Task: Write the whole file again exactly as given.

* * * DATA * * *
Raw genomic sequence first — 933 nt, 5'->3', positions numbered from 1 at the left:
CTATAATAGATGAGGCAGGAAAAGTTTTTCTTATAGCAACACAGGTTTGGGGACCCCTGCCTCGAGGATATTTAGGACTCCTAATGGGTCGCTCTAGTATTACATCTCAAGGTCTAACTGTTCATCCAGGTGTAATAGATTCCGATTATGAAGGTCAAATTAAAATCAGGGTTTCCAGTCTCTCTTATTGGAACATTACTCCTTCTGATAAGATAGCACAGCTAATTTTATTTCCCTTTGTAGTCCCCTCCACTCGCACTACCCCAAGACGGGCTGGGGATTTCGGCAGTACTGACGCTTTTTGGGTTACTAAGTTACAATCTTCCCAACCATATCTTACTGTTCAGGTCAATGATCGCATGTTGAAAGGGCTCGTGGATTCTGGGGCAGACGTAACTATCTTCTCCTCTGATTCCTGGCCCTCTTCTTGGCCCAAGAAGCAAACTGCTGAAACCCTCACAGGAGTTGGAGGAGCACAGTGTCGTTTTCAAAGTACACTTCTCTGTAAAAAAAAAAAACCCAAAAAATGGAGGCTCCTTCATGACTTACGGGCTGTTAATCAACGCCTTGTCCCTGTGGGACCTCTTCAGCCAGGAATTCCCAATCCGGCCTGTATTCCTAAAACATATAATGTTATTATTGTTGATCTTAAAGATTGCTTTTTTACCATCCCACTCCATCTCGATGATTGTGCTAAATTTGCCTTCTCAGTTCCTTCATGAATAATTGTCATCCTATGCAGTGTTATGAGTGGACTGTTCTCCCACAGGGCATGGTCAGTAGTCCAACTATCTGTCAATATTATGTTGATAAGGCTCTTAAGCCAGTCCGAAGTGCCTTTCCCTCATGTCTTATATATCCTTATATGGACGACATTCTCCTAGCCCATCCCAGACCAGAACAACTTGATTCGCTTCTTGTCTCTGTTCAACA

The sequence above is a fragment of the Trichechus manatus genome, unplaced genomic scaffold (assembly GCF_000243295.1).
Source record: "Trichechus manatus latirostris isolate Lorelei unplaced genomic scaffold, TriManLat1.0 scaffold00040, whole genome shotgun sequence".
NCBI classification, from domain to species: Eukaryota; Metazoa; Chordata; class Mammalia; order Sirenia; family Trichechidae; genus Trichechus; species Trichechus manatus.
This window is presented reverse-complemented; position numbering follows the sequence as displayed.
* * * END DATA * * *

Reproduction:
Raw genomic sequence first — 933 nt, 5'->3', positions numbered from 1 at the left:
CTATAATAGATGAGGCAGGAAAAGTTTTTCTTATAGCAACACAGGTTTGGGGACCCCTGCCTCGAGGATATTTAGGACTCCTAATGGGTCGCTCTAGTATTACATCTCAAGGTCTAACTGTTCATCCAGGTGTAATAGATTCCGATTATGAAGGTCAAATTAAAATCAGGGTTTCCAGTCTCTCTTATTGGAACATTACTCCTTCTGATAAGATAGCACAGCTAATTTTATTTCCCTTTGTAGTCCCCTCCACTCGCACTACCCCAAGACGGGCTGGGGATTTCGGCAGTACTGACGCTTTTTGGGTTACTAAGTTACAATCTTCCCAACCATATCTTACTGTTCAGGTCAATGATCGCATGTTGAAAGGGCTCGTGGATTCTGGGGCAGACGTAACTATCTTCTCCTCTGATTCCTGGCCCTCTTCTTGGCCCAAGAAGCAAACTGCTGAAACCCTCACAGGAGTTGGAGGAGCACAGTGTCGTTTTCAAAGTACACTTCTCTGTAAAAAAAAAAAACCCAAAAAATGGAGGCTCCTTCATGACTTACGGGCTGTTAATCAACGCCTTGTCCCTGTGGGACCTCTTCAGCCAGGAATTCCCAATCCGGCCTGTATTCCTAAAACATATAATGTTATTATTGTTGATCTTAAAGATTGCTTTTTTACCATCCCACTCCATCTCGATGATTGTGCTAAATTTGCCTTCTCAGTTCCTTCATGAATAATTGTCATCCTATGCAGTGTTATGAGTGGACTGTTCTCCCACAGGGCATGGTCAGTAGTCCAACTATCTGTCAATATTATGTTGATAAGGCTCTTAAGCCAGTCCGAAGTGCCTTTCCCTCATGTCTTATATATCCTTATATGGACGACATTCTCCTAGCCCATCCCAGACCAGAACAACTTGATTCGCTTCTTGTCTCTGTTCAACA

The sequence above is a fragment of the Trichechus manatus genome, unplaced genomic scaffold (assembly GCF_000243295.1).
Source record: "Trichechus manatus latirostris isolate Lorelei unplaced genomic scaffold, TriManLat1.0 scaffold00040, whole genome shotgun sequence".
NCBI classification, from domain to species: Eukaryota; Metazoa; Chordata; class Mammalia; order Sirenia; family Trichechidae; genus Trichechus; species Trichechus manatus.
This window is presented reverse-complemented; position numbering follows the sequence as displayed.